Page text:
Australian Rental Market Overview

The rental market faces a perfect storm of low vacancies, rising rents, and limited supply. The supply-demand imbalance suggests little short- to medium-term relief for renters, as stock levels won’t significantly increase soon. Strong net migration contributes to upward rental pressure. Younger tenants grappling with affordability constraints have limited options, unable to borrow for rent like homeowners. Some are opting for shared houses due to affordability while others rush into homeownership or secure longer leases.

Net Migration’s Impact

Australia’s struggle to provide affordable housing is compounded by a new wave of demand from immigration. Open borders in 2022 brought back overseas arrivals, addressing job vacancies and boosting the economy. However, accommodating this influx poses challenges, as around 500,000 migrants are expected in 2022–23. Despite the surge’s temporary nature, finding housing for new renters remains a concern.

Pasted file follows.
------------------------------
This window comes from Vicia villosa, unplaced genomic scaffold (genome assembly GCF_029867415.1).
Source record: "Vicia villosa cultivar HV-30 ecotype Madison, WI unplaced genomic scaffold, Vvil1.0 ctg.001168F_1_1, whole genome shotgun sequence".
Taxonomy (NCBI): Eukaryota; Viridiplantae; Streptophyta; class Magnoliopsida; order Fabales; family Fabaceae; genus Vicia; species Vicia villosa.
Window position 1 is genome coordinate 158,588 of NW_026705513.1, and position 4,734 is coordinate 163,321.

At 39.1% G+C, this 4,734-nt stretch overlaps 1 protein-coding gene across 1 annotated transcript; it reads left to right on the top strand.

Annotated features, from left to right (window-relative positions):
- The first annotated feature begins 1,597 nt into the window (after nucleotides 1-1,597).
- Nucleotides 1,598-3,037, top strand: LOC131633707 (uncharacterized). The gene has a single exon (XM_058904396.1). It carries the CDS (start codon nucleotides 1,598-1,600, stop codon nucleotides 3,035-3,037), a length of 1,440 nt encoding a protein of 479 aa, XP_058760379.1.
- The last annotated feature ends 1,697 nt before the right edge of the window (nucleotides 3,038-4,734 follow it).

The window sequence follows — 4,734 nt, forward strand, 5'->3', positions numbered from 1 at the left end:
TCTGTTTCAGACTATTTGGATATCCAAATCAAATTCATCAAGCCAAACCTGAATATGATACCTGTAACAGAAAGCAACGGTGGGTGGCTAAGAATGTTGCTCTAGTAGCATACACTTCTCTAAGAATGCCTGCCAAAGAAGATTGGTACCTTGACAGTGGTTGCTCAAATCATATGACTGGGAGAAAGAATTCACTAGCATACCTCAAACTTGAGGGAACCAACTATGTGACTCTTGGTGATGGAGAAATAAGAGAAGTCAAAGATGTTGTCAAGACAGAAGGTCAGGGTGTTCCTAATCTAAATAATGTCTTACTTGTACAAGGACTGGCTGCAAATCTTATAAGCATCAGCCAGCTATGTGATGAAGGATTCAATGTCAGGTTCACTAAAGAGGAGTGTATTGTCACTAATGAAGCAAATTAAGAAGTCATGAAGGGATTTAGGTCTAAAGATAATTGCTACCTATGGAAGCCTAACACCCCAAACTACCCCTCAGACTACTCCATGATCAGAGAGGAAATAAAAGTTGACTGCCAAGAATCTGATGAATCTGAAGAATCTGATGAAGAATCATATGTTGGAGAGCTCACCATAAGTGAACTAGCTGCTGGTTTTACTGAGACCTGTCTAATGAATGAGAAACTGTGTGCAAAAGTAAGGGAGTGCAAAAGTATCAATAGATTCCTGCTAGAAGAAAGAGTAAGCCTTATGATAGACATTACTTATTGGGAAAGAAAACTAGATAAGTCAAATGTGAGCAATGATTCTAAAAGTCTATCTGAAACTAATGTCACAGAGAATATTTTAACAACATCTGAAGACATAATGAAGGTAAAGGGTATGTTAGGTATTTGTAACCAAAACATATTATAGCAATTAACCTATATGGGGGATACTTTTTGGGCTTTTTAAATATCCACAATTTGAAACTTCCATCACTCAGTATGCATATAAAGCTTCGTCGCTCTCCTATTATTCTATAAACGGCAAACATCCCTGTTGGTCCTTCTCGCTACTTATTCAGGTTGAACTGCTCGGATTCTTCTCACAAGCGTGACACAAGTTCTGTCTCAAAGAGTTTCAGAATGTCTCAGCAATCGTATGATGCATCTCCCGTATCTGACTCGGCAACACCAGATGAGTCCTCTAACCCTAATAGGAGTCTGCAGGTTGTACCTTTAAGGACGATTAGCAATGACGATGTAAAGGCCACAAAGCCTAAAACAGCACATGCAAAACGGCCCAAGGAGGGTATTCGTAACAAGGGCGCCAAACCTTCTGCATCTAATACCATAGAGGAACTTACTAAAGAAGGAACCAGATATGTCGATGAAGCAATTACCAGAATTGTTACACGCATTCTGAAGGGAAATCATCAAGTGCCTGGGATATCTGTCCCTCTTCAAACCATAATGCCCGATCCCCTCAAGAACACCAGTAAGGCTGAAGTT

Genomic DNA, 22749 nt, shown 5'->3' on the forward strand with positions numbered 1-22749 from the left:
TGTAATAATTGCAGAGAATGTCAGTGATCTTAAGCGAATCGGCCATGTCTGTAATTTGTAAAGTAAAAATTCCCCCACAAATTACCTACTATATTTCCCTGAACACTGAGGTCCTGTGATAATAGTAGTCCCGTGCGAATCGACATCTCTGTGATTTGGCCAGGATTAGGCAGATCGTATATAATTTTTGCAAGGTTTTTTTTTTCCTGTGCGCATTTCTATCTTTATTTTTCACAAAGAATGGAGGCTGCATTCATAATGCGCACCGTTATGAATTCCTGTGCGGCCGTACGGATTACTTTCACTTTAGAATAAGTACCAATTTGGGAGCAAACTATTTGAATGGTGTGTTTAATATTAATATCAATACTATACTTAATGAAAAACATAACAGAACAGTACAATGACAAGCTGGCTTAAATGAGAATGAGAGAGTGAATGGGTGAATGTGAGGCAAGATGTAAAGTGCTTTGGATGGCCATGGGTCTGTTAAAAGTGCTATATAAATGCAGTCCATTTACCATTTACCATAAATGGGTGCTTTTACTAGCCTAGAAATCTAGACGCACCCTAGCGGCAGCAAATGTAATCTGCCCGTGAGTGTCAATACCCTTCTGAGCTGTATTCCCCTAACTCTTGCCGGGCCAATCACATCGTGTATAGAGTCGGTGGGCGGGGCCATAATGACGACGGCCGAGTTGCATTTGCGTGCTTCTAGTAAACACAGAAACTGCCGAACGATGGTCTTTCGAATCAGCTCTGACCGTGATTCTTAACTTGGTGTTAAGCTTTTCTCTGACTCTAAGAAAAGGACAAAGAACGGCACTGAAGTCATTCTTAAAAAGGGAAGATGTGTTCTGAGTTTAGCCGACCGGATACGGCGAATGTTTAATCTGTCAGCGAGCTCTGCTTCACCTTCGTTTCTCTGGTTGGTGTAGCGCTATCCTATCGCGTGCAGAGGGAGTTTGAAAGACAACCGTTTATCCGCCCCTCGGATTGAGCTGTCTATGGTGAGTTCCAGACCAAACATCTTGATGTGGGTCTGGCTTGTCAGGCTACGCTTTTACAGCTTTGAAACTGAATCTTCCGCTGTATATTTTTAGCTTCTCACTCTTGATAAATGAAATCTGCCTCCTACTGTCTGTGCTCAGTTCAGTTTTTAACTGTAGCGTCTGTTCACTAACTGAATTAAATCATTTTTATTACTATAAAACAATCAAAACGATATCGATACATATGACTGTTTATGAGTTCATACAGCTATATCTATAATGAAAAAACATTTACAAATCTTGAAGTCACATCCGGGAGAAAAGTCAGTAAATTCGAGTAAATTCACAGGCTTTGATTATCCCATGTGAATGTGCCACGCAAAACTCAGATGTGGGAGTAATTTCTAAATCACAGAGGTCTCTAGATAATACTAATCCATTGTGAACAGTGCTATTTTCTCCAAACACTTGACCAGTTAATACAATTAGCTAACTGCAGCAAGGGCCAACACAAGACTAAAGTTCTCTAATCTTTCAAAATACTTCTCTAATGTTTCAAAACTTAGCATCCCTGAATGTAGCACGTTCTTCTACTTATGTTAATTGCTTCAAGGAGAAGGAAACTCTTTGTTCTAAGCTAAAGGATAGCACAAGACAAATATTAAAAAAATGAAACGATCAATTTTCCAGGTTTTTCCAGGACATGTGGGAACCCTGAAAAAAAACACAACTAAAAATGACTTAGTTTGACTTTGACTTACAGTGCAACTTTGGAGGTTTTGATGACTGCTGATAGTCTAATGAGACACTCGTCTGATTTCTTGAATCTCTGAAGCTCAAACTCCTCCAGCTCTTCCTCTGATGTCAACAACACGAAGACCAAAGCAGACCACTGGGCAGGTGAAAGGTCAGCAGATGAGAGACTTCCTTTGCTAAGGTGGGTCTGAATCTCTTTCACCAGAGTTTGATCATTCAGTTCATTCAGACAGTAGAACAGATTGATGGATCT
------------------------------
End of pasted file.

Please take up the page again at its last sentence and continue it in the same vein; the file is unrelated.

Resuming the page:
Government Intervention Challenges

Current policies hinder private property investor involvement in rental supply. Past decade’s hurdles for property investors include regulatory controls, interest rate changes, and tenancy law reforms. While the government seeks corporate participation in ‘build to rent,’ it’s limited and won’t address affordability. Policies to attract skilled labor and international students add more demand, leaving a significant housing shortage. Proposed solutions, like rent freezes, might exacerbate issues, evidenced by past experiences.

No Easy Fix

The rental crisis stems from a supply problem that necessitates increased private investor participation. Governments should balance rental laws, encourage local investment, and ease borrowing for investors. The prevailing stress test benchmark should be lowered, reflecting the interest rate cycle’s peak.
In sum, the rental crisis has no quick solution; addressing the supply issue requires concerted efforts to involve more private investors and make favorable policy changes.